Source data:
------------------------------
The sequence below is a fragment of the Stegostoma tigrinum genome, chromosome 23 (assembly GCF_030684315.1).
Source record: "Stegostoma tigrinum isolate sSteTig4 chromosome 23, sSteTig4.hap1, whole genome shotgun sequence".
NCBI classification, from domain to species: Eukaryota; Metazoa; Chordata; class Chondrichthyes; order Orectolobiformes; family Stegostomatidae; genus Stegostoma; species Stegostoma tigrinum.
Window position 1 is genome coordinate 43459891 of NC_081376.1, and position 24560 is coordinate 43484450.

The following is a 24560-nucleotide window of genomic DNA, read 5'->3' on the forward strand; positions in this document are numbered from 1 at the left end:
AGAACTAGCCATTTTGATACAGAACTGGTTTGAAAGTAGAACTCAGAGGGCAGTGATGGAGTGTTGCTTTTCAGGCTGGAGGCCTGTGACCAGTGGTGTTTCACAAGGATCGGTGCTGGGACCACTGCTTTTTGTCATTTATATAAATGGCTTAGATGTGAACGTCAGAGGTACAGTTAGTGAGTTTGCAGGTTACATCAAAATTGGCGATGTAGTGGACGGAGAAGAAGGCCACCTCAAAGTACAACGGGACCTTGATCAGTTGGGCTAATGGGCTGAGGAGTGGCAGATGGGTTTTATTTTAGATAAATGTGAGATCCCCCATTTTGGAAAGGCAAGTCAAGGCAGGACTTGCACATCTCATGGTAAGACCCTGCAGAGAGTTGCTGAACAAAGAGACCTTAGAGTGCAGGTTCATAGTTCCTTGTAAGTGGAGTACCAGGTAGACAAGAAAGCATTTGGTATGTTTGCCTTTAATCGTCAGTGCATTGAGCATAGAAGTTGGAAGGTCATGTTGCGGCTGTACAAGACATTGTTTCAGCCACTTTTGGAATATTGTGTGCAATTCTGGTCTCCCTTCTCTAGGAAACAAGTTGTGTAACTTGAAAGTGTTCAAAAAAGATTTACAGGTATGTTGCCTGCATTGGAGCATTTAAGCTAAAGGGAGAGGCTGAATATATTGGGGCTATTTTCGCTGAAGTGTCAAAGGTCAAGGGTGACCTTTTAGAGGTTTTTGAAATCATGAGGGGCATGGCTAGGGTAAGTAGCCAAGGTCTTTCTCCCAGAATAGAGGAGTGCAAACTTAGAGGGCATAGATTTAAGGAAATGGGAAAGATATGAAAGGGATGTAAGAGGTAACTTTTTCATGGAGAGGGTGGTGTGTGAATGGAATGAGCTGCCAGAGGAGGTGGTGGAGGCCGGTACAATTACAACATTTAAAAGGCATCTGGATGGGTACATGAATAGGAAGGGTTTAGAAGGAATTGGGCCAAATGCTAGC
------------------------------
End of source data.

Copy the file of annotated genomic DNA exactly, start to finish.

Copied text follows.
The sequence below is a fragment of the Stegostoma tigrinum genome, chromosome 23 (assembly GCF_030684315.1).
Source record: "Stegostoma tigrinum isolate sSteTig4 chromosome 23, sSteTig4.hap1, whole genome shotgun sequence".
NCBI classification, from domain to species: Eukaryota; Metazoa; Chordata; class Chondrichthyes; order Orectolobiformes; family Stegostomatidae; genus Stegostoma; species Stegostoma tigrinum.
Window position 1 is genome coordinate 43459891 of NC_081376.1, and position 24560 is coordinate 43484450.

The following is a 24560-nucleotide window of genomic DNA, read 5'->3' on the forward strand; positions in this document are numbered from 1 at the left end:
AGAACTAGCCATTTTGATACAGAACTGGTTTGAAAGTAGAACTCAGAGGGCAGTGATGGAGTGTTGCTTTTCAGGCTGGAGGCCTGTGACCAGTGGTGTTTCACAAGGATCGGTGCTGGGACCACTGCTTTTTGTCATTTATATAAATGGCTTAGATGTGAACGTCAGAGGTACAGTTAGTGAGTTTGCAGGTTACATCAAAATTGGCGATGTAGTGGACGGAGAAGAAGGCCACCTCAAAGTACAACGGGACCTTGATCAGTTGGGCTAATGGGCTGAGGAGTGGCAGATGGGTTTTATTTTAGATAAATGTGAGATCCCCCATTTTGGAAAGGCAAGTCAAGGCAGGACTTGCACATCTCATGGTAAGACCCTGCAGAGAGTTGCTGAACAAAGAGACCTTAGAGTGCAGGTTCATAGTTCCTTGTAAGTGGAGTACCAGGTAGACAAGAAAGCATTTGGTATGTTTGCCTTTAATCGTCAGTGCATTGAGCATAGAAGTTGGAAGGTCATGTTGCGGCTGTACAAGACATTGTTTCAGCCACTTTTGGAATATTGTGTGCAATTCTGGTCTCCCTTCTCTAGGAAACAAGTTGTGTAACTTGAAAGTGTTCAAAAAAGATTTACAGGTATGTTGCCTGCATTGGAGCATTTAAGCTAAAGGGAGAGGCTGAATATATTGGGGCTATTTTCGCTGAAGTGTCAAAGGTCAAGGGTGACCTTTTAGAGGTTTTTGAAATCATGAGGGGCATGGCTAGGGTAAGTAGCCAAGGTCTTTCTCCCAGAATAGAGGAGTGCAAACTTAGAGGGCATAGATTTAAGGAAATGGGAAAGATATGAAAGGGATGTAAGAGGTAACTTTTTCATGGAGAGGGTGGTGTGTGAATGGAATGAGCTGCCAGAGGAGGTGGTGGAGGCCGGTACAATTACAACATTTAAAAGGCATCTGGATGGGTACATGAATAGGAAGGGTTTAGAAGGAATTGGGCCAAATGCTAGC